The Lure of the Little

Miniature gilia and Kellogg’s knotweed at Groundhog

On both my last two outings, part of my agenda was to relocate tiny annuals I had seen in the past. More and more, I find myself fascinated with these smallest of plants that have such a brief time in the sun. They just don’t get much respect. Sometimes I find myself ignoring large, showy perennials shamelessly calling attention to themselves with their bright colors. Instead, I look for the empty spaces in between the tall plants. Here lie an amazing array of Lilliputian annuals that can hardly be seen without kneeling down (hence the name “belly plants”). But up close, they are as fascinating as the relative giants above them.

At Bristow Prairie on July 13, my first stop was just a short ways from the road up a small wash. A couple of years ago (see Bristow Prairie’s Open Gravelly Slope), I had seen some tiny popcorn flowers (Plagiobothrys spp.). Unfortunately, they are so similar that to differentiate many species you need to see the nutlets. The various patterns of bumps and ridges and the placement of the scar where the nutlets were attached to the style help distinguish one species from another. I found the little plants pretty easily, and, unlike the previous trip, they had started to form nutlets. Even unripe, it is possible to see some of the necessary characteristics. I’m pretty sure they are harsh popcorn flower (P. hispidulus), as I had suspected, but it was good to finally get a look at the nutlets.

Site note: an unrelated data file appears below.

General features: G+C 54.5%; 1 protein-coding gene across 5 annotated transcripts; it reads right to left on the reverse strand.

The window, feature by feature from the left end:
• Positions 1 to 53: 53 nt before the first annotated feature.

The “big stuff” at Bristow Prairie’s gravelly sloping meadow: Oregon sunshine, bluefield gilia, and more. Some of the “little stuff” can be seen in the lower right corner of the photo.

The moss and brown pine needle at the top give some indication of how diminutive this spikerush (Eleocharis bella) is.